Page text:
The findings of the research reported in the abovementioned study indicate strong evidence for educating incarcerated offenders. These analyses lead to several compelling conclusions such as the finding that the outcome of correctional education on recidivism varied across states and all states demonstrate a decrease in recidivism. It also suggests that the extent of correctional education’s effect on recidivism was highly dependent on the type of analytic technique used. The bivariate and multivariate analyses indicated promising results of the effect of correctional education on recidivism. It is however noticeable that “the research had mixed results when using the non-traditional bivariate probit analysis. The employment data showed, post-release, the earnings of the correctional education participants were higher than the non-participants. Higher wages generally indicate that individuals are better able to support themselves and their families, and that they are engaged in jobs that hold promise of sustainability.” (Steurer & Smith, p.17).

Proposed Methodology

Research on the topic of seeking ways to reduce recidivism, as it is clear by now, has great relevance in the current situation of criminal justice system in the US. In this background, the proposed study will undertake a methodology in which the most relevant conclusions relating to the effective ways of reducing recidivism are drawn out. Primarily the research will resort on the literature review and data interpretation based on the study that will be carried out.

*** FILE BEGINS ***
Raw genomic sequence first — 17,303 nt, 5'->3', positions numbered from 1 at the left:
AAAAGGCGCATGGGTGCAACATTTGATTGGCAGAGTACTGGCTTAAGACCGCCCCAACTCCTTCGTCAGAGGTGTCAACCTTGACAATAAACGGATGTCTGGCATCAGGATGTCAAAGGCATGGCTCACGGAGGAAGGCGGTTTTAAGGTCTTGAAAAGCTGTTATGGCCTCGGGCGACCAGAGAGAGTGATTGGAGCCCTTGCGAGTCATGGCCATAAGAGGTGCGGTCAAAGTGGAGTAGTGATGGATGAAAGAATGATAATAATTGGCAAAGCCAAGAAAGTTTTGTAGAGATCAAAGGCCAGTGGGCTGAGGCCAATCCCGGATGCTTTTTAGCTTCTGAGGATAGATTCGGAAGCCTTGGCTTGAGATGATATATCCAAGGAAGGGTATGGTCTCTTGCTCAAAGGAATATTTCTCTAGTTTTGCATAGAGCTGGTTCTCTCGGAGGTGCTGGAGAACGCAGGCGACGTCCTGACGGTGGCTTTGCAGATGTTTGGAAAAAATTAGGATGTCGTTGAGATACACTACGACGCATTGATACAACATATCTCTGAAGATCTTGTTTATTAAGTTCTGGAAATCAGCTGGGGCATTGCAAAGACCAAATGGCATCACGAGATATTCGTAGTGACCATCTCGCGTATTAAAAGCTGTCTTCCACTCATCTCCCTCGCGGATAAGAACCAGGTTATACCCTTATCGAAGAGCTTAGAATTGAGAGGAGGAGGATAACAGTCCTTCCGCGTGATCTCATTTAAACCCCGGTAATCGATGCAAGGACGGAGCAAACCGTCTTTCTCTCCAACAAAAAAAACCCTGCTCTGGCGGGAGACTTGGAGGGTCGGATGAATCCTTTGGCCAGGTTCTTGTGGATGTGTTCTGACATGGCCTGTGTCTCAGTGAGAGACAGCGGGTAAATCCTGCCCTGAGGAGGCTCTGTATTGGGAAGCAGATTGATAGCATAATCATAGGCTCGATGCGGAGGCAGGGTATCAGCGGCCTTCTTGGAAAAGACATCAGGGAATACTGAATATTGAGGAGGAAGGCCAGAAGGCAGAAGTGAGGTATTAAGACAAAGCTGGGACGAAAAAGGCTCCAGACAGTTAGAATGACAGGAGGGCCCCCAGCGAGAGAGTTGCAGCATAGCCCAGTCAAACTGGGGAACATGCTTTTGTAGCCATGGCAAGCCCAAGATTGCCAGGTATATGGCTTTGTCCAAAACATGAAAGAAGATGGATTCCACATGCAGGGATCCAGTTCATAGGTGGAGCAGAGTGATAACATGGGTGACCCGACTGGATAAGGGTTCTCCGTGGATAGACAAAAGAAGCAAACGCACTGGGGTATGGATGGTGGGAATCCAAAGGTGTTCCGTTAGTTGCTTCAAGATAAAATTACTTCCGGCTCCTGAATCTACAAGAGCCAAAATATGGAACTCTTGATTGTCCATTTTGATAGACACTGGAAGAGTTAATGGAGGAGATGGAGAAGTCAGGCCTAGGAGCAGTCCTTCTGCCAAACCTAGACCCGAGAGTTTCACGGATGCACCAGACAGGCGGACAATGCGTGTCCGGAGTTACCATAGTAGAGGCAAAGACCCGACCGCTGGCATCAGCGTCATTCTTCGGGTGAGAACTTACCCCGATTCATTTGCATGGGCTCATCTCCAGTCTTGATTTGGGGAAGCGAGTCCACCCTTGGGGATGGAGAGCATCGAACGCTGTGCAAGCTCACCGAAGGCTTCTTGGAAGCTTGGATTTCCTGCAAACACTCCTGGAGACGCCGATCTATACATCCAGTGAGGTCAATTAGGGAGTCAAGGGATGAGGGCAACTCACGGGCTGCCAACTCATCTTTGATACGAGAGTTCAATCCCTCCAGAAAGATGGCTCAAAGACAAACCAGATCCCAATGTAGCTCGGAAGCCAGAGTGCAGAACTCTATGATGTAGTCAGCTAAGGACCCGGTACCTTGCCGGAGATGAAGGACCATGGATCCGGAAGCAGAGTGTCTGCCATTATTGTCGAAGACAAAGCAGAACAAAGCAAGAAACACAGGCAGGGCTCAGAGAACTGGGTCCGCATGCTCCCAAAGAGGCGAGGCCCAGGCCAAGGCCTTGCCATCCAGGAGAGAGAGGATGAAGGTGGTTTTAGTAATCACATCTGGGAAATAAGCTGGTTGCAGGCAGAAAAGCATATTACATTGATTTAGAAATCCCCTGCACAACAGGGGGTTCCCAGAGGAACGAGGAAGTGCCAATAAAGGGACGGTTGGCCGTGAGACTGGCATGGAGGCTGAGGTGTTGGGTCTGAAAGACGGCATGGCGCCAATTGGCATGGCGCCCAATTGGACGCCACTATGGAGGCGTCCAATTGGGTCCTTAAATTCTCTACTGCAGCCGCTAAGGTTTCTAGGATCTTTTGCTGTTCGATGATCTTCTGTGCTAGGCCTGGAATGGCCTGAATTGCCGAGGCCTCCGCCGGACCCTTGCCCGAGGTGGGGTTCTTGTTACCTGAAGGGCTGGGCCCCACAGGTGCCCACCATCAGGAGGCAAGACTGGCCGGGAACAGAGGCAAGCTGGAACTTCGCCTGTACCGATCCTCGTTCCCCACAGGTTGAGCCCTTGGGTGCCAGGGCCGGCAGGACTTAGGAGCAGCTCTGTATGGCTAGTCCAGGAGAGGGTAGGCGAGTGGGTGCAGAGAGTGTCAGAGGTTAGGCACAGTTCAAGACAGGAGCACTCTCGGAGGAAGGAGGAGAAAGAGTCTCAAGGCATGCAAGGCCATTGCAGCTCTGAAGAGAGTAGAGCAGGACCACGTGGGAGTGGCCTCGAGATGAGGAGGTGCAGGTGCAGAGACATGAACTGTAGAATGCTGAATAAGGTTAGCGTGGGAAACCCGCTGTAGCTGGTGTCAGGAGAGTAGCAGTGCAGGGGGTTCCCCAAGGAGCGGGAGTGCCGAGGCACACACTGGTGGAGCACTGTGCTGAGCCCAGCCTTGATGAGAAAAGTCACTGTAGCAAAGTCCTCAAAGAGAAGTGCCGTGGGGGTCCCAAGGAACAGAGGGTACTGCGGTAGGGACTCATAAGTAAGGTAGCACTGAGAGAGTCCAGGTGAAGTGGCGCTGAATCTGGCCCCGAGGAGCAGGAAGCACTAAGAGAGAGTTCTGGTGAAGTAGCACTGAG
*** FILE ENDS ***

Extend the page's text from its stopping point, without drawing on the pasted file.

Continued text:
Research design: the research design will primarily be based on the qualitative method as the main concern of the research is to arrive at the most agreeable ways that will be influential in reducing the rate of recidivism. The collection of data, data interpretation, literature review, literature analysis, and other important aspects of the study will focus on the qualitative research method, though in certain aspects such the statistical interpretation and others quantitative analysis will be preferred.